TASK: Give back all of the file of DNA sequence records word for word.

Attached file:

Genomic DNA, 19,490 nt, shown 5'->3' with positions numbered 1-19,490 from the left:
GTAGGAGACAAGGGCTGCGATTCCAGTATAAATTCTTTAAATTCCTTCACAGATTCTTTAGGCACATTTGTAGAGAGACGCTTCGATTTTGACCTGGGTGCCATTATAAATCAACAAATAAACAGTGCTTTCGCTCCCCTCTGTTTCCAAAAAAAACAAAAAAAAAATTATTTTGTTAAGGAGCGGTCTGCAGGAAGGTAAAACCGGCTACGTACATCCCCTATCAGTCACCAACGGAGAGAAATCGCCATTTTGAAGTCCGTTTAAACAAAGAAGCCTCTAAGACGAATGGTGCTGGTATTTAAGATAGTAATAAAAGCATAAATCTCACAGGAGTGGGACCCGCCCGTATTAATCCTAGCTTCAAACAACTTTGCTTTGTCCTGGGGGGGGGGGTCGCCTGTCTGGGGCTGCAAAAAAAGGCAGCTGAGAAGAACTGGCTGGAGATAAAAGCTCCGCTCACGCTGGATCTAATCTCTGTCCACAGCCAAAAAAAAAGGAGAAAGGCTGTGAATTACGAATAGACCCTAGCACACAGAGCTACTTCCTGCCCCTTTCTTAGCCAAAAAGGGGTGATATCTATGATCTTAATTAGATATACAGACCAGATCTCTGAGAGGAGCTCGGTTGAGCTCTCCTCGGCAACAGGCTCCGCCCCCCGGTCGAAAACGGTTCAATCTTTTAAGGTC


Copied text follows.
Genomic DNA, 19,490 nt, shown 5'->3' with positions numbered 1-19,490 from the left:
GTAGGAGACAAGGGCTGCGATTCCAGTATAAATTCTTTAAATTCCTTCACAGATTCTTTAGGCACATTTGTAGAGAGACGCTTCGATTTTGACCTGGGTGCCATTATAAATCAACAAATAAACAGTGCTTTCGCTCCCCTCTGTTTCCAAAAAAAACAAAAAAAAAATTATTTTGTTAAGGAGCGGTCTGCAGGAAGGTAAAACCGGCTACGTACATCCCCTATCAGTCACCAACGGAGAGAAATCGCCATTTTGAAGTCCGTTTAAACAAAGAAGCCTCTAAGACGAATGGTGCTGGTATTTAAGATAGTAATAAAAGCATAAATCTCACAGGAGTGGGACCCGCCCGTATTAATCCTAGCTTCAAACAACTTTGCTTTGTCCTGGGGGGGGGGGTCGCCTGTCTGGGGCTGCAAAAAAAGGCAGCTGAGAAGAACTGGCTGGAGATAAAAGCTCCGCTCACGCTGGATCTAATCTCTGTCCACAGCCAAAAAAAAAGGAGAAAGGCTGTGAATTACGAATAGACCCTAGCACACAGAGCTACTTCCTGCCCCTTTCTTAGCCAAAAAGGGGTGATATCTATGATCTTAATTAGATATACAGACCAGATCTCTGAGAGGAGCTCGGTTGAGCTCTCCTCGGCAACAGGCTCCGCCCCCCGGTCGAAAACGGTTCAATCTTTTAAGGTC